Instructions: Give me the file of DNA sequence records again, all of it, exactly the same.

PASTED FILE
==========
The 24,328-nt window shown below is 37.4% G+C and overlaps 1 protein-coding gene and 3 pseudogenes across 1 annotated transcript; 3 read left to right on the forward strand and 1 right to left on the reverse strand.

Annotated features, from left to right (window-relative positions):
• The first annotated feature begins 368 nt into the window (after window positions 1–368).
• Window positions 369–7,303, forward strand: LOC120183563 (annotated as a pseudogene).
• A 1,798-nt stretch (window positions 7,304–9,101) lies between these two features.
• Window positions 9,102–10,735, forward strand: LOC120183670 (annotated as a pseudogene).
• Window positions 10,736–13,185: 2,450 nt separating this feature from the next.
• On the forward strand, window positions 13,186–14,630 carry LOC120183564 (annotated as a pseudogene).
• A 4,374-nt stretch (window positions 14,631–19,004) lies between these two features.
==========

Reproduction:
The 24,328-nt window shown below is 37.4% G+C and overlaps 1 protein-coding gene and 3 pseudogenes across 1 annotated transcript; 3 read left to right on the forward strand and 1 right to left on the reverse strand.

Annotated features, from left to right (window-relative positions):
• The first annotated feature begins 368 nt into the window (after window positions 1–368).
• Window positions 369–7,303, forward strand: LOC120183563 (annotated as a pseudogene).
• A 1,798-nt stretch (window positions 7,304–9,101) lies between these two features.
• Window positions 9,102–10,735, forward strand: LOC120183670 (annotated as a pseudogene).
• Window positions 10,736–13,185: 2,450 nt separating this feature from the next.
• On the forward strand, window positions 13,186–14,630 carry LOC120183564 (annotated as a pseudogene).
• A 4,374-nt stretch (window positions 14,631–19,004) lies between these two features.